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PREVIOUSLY PLAYED

PICKUP ON SOUTH STREET

12:402:204:005:407:209:00

Must end Thursday, June 4

Directed by SAMUEL FULLER

Starring RICHARD WIDMARK

NEW 4K RESTORATION

(1953) “Are you waving the flag at me?,” sneers pickpocket Richard Widmark at cops and Feds on the trail of that microfilm he’s lifted on the subway from Jean Peters’ purse — after all, she was messengering it, albeit unwittingly, to the REDS! But then, in Widmark’s world, “Who cares? Your money’s as good as anybody else’s”; while professional snitch Thlema Ritter thoughtfully pulls out a price chart when called on for a fingering. (This was Ritter’s fourth straight Supporting Actress Oscar nomination —her sixth was for Birdman of Alcatraz; she never won.) Peters herself — soon to be Mrs. Howard Hughes in real life — is everybody’s patsy, blackmailed into the mule deal by sweaty ex-“boyfriend” Richard Kiley with promise of a clean final breakup, robbed twice, cold-cocked, hit with a beer-in-the-face wakeup call, and rag-dolled around an apartment; and shot. But finally, as Ritter says, “Even in our crummy line of business, you gotta draw the line somewhere.” Vintage Fuller hard-boiled pulp, with final chin-bouncing-on-each-step subway station showdown. (Released the year Stalin died, Pickup’s Cold War attitudes horrified Gallic Fuller fans; in the French dubbing, the whole thing was changed to a drug deal.) Approx. 80 min. DCP.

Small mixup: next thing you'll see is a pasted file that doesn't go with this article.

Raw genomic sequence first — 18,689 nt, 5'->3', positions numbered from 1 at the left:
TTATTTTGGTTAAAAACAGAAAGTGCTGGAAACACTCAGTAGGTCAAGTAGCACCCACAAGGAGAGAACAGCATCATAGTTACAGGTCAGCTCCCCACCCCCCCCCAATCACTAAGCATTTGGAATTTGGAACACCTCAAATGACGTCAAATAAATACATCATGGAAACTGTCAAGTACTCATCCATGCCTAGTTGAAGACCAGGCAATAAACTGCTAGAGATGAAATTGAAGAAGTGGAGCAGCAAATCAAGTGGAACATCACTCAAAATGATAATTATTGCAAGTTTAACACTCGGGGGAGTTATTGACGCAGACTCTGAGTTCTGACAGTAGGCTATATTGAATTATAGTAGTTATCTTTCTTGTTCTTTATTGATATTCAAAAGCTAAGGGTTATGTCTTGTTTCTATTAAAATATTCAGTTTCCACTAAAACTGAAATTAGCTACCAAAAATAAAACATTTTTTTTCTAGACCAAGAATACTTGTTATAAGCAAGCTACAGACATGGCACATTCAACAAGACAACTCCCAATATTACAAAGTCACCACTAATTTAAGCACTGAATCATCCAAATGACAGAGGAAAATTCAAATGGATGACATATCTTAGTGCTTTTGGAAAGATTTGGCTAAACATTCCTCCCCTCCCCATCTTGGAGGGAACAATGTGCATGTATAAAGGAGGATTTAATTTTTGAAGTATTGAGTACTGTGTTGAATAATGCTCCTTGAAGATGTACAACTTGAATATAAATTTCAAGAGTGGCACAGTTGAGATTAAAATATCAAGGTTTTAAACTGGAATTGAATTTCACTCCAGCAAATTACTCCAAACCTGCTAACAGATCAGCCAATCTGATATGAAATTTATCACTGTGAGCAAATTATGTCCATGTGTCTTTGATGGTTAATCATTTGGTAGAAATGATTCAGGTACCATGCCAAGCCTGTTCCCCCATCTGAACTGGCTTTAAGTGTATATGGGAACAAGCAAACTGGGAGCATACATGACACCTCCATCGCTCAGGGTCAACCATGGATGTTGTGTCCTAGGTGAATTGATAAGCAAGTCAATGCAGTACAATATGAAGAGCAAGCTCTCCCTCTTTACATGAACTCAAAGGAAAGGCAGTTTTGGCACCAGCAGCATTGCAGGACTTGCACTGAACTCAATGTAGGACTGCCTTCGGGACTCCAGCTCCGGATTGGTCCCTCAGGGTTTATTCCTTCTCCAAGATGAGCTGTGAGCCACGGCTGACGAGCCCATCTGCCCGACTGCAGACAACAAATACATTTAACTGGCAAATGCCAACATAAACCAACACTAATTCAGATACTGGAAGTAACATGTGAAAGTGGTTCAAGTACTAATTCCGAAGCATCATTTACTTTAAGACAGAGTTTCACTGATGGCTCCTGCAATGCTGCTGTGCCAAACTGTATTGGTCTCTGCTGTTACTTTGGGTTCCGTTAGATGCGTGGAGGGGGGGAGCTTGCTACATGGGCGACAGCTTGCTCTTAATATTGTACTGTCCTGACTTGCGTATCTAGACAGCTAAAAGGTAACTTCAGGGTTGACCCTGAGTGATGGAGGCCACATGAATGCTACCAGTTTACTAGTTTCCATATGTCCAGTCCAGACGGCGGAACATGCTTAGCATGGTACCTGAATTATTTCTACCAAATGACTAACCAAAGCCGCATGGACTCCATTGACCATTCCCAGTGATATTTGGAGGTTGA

A TWENTIETH CENTURY FOX RELEASE

Reviews

 “TENSE AND WONDERFULLY MOODY. A restoration so sharp you can practically see the Communist paranoia.” 
– Time Out New York

“SEE FULLER'S PICKUP ON SOUTH STREET, AND RELISH THE CITY’S CLOSING IN. The most claustrophobic American film before Psycho, and the finest distillation of Fuller’s tabloid sensibility.”
– Charles Taylor, Village Voice
Click here to read the full review

“SIMPLY ONE OF THE GREATEST FORGOTTEN MOVIES OF THE 50s… HAS THE LOOK AND FEEL OF A BRILLIANTLY CHOREOGRAPHED STREET FIGHT!”
– Ty Burr, Entertainment Weekly 

“FULLER’S BEST FILM! Dependent on a trademark coziness to draw the spectator’s attention. Little nests or lairs instead of apartments, a hammock instead of a bed, a box lowered into the river in place of a refrigerator, violence that is never interrupted… Fuller’s concentration has the curiosity of a kitten: the fine thing about Peters is that her nervous defiance, her guileless and garrulous jabbering seem the pensive, unfortunate traits of a private person rather than an actress’s tricks.”
– Manny Farber

“As Fuller’s typically perverse, pigheaded hero, Widmark draws on the snickering, psychotic style that first made him a star.”
– Dave Kehr

“The lesson is clear that Fuller was at his best whenever he had a hero or protagonist nobody could think of taking home to mother. This is authentic pulp cinema.”
– David Thompson